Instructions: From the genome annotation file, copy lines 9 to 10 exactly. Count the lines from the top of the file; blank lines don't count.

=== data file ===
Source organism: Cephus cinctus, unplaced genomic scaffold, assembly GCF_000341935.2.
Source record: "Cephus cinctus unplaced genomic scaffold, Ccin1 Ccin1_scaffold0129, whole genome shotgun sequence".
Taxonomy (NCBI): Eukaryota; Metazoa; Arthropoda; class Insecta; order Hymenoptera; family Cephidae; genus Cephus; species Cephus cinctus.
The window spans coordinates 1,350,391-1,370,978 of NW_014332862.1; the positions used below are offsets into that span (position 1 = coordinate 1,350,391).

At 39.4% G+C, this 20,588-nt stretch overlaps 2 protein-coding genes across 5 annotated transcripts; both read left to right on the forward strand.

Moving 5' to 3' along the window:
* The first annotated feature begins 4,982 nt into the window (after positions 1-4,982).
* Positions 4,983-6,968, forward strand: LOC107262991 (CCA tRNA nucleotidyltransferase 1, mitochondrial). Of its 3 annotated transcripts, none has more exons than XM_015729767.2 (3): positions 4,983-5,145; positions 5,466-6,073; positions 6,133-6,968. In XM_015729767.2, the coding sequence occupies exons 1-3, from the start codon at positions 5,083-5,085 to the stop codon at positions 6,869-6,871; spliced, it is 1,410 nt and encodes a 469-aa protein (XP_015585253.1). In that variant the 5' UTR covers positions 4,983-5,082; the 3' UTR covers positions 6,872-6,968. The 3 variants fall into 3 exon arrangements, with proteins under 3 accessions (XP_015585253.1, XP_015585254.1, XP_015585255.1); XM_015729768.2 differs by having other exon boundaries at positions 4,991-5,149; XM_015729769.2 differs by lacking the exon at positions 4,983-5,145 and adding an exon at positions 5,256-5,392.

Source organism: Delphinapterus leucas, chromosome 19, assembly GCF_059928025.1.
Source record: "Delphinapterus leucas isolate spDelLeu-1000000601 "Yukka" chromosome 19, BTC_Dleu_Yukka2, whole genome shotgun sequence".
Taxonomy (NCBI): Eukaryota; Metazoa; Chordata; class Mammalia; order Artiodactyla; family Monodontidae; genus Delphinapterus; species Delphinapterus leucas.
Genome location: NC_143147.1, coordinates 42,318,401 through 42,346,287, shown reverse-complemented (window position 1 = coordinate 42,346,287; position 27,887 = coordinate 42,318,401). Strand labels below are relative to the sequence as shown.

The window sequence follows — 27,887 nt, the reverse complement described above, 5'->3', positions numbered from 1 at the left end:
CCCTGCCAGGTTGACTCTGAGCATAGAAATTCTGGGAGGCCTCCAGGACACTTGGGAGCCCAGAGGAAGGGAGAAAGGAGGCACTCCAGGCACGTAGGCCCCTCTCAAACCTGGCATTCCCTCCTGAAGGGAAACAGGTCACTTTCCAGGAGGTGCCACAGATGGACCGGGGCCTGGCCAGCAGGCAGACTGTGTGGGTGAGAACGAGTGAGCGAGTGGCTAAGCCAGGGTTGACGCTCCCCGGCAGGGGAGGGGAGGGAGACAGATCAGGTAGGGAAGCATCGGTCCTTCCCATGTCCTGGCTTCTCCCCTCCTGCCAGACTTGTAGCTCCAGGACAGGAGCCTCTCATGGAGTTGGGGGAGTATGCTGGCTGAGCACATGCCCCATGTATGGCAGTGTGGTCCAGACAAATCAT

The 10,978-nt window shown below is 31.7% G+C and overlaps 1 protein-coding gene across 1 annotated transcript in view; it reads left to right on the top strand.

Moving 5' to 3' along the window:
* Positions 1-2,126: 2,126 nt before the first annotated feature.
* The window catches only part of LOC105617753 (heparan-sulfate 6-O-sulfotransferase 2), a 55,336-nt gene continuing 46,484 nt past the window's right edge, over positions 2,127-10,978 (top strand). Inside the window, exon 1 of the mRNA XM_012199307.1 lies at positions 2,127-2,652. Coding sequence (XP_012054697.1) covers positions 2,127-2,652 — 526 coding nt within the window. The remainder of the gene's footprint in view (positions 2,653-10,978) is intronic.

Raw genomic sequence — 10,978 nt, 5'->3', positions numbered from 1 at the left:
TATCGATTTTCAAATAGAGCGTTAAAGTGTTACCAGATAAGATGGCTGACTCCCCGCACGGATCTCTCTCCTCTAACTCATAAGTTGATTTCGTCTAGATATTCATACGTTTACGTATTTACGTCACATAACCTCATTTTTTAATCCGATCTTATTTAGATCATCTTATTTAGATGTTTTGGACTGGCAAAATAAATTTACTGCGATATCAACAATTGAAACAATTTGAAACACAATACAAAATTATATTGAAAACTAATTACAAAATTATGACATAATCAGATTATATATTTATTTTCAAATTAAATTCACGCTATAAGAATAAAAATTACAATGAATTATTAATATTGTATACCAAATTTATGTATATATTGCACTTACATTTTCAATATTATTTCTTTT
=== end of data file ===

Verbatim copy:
Source organism: Delphinapterus leucas, chromosome 19, assembly GCF_059928025.1.
Source record: "Delphinapterus leucas isolate spDelLeu-1000000601 "Yukka" chromosome 19, BTC_Dleu_Yukka2, whole genome shotgun sequence".